New bill increases prevailing wage penalties for the first time since 1985, ensures workers receive interest on stolen wages on prevailing wage jobs and closes major loophole
OLYMPIA — The Legislature passed Attorney General Bob Ferguson’s agency request legislation strengthening Washington’s wage theft laws in the prevailing wage arena. Prevailing wage is most common in government contracts. Prevailing wage laws prevent a “race to the bottom” as contractors seek to lower worker pay in order to underbid each other.
The bill, SB 5035, increases the maximum penalty for prevailing wage violations from one thousand dollars or 20 percent of the violation, whichever is greater, to five thousand dollars or 50 percent of the violation, whichever is greater. These penalties have not increased since 1985.
Moreover, the bill ensures that workers who experience wage theft receive at least 1 percent monthly interest in addition to their stolen wages.
Ferguson’s legislation also closes a major loophole in Washington’s prevailing wage laws that allows repeat and willful violators to avoid a penalty or sanction if they respond to a wage complaint by returning the stolen pay to the worker before the state can take additional legal action. This loophole derives from the state’s limited authority to file enforcement actions when there are “unpaid wages” – a term that was undefined before now.
Sen. Rebecca Saldaña, D-Seattle, sponsored SB 5035, which passed the state Senate in a bipartisan vote of 40-7 on March 1. The bill passed House of Representatives April 10 by a bipartisan vote of 59-36, with minor changes. The Senate agreed to the House’s changes to the bill today by a vote of 34-15. Rep. Mike Sells, D-Everett, sponsored the House version of the bill.
“This bill ensures that employers who cheat their workers out of hard-earned pay will face consequences, the same as you or I would face if we stole something,” said Ferguson. “Allowing the state to pursue penalties against employers that intentionally rip off their workers protects hardworking Washingtonians and their families.”
“Wage theft or delay of pay cause real harm to workers and their families who are often just trying to get by,” said Sen. Saldaña. “This bill will protect workers, support the businesses who pay quality wages to workers on time, and hold accountable the bad actors who fail to do so.”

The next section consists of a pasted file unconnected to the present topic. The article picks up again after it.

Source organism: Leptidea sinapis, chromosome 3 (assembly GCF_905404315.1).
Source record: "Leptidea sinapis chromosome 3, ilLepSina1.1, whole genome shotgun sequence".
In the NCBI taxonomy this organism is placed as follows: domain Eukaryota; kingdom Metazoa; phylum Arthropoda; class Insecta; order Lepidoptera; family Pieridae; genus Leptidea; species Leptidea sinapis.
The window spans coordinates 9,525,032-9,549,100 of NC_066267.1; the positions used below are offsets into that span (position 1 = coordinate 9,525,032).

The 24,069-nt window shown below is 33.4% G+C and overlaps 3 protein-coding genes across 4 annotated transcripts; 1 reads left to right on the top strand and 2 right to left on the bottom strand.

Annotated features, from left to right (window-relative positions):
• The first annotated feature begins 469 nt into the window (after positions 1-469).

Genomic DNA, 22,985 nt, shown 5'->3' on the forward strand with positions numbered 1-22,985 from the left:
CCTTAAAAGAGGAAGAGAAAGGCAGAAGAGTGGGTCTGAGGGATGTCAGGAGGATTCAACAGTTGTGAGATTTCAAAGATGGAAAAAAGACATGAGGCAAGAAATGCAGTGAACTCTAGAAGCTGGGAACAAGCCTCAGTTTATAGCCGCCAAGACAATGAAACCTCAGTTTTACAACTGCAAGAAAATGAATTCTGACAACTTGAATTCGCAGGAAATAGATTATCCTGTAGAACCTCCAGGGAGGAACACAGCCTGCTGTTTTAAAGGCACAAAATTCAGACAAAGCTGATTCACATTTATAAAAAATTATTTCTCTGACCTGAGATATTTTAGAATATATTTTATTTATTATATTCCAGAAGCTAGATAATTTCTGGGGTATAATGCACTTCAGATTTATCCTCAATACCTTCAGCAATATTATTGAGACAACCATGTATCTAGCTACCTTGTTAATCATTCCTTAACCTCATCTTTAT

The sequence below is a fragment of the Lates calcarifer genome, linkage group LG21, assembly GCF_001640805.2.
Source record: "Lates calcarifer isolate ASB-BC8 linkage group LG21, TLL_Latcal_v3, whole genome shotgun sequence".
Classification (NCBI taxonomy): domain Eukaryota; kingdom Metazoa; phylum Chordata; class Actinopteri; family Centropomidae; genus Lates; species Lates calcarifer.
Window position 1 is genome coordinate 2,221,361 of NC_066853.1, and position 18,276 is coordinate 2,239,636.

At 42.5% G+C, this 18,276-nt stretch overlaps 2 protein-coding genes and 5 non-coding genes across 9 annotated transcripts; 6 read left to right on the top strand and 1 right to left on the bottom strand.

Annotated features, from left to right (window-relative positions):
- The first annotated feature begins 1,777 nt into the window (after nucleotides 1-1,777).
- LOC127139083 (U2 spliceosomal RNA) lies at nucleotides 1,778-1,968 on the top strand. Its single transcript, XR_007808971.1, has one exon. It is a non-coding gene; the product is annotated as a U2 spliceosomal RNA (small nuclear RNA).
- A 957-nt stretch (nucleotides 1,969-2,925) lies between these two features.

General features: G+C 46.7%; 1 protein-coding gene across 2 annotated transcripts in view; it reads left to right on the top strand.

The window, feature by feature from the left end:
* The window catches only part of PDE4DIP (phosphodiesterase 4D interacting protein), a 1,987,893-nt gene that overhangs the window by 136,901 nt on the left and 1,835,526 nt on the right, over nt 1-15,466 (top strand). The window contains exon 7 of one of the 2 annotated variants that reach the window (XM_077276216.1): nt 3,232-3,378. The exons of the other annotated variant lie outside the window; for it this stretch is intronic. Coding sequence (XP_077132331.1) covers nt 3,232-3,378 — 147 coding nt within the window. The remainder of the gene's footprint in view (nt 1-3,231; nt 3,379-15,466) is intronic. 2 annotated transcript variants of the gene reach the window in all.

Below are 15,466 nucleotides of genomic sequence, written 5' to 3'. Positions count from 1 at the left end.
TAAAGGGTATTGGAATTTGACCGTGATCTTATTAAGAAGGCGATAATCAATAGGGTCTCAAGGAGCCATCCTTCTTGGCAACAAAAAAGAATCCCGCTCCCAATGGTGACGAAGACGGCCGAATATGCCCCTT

"This bill is about holding those responsible for wage theft accountable," said Rep. Sells. "We give too many violators an escape route. This beefs up the enforcement so people can expect to get the pay for which they worked."
The Washington State Building and Construction Trades and IUOE Local 612 partnered with Attorney General Ferguson, Sen. Saldaña and Rep. Sells on the legislation. The Washington State Department of Labor and Industries assisted with drafting. The Attorney General’s Office worked closely with the state’s contractor community in order to avoid impacts to contractors who might make inadvertent errors.
“We at the Washington State Building and Construction Trades Council greatly appreciate the action taken by the Legislature. Led by Attorney General Bob Ferguson and his team, supporters and opponents worked together to produce an end result that protects Washington’s construction industry,” said Mark Riker, Executive Secretary of Washington State Building and Construction Trades Council. “Both labor and employers will now know that there will be consequences and a real deterrence from violating our prevailing wage laws. I wish to thank Attorney General Ferguson, Senator Saldaña and their respective staff members for taking this important action to protect workers, employers and taxpayers.”
“IUOE Local 612 is pleased to have partnered with Attorney General Bob Ferguson and the Washington State Legislature to close critical loopholes in prevailing wage laws,” said Jim Hernandez, business representative of International Union of Operating Engineers Local 612. “This helps Washington State workers and contractors by leveling the ‘playing field’ to further protect middle-class family wage jobs.”
Wage cheats cannot bid on any public works projects until they pay the penalty and wages with interest in full. If an employer cheats workers more than once in a five-year period, the law bars them from any public works projects for two years.
Employers' inadvertent filings and reporting errors do not trigger penalties.
The Washington Building Trades, Faith Action Network and Working Washington also supported SB 5035.
This is the second major Attorney General request wage theft legislation to pass the Legislature. In 2017, the Legislature adopted Attorney General Ferguson’s legislation prohibiting willful wage theft violators from receiving government contracts. Combating wage theft is part of the Attorney General Office’s strategic plan.
More information about Ferguson’s 2019 agency request legislation is available on the office’s legislative information page.
The Office of the Attorney General is the chief legal office for the state of Washington with attorneys and staff in 27 divisions across the state providing legal services to roughly 200 state agencies, boards and commissions. Visit www.atg.wa.gov to learn more.
Brionna Aho, Communications Director, (360) 753-2727; Brionna.Aho@atg.wa.gov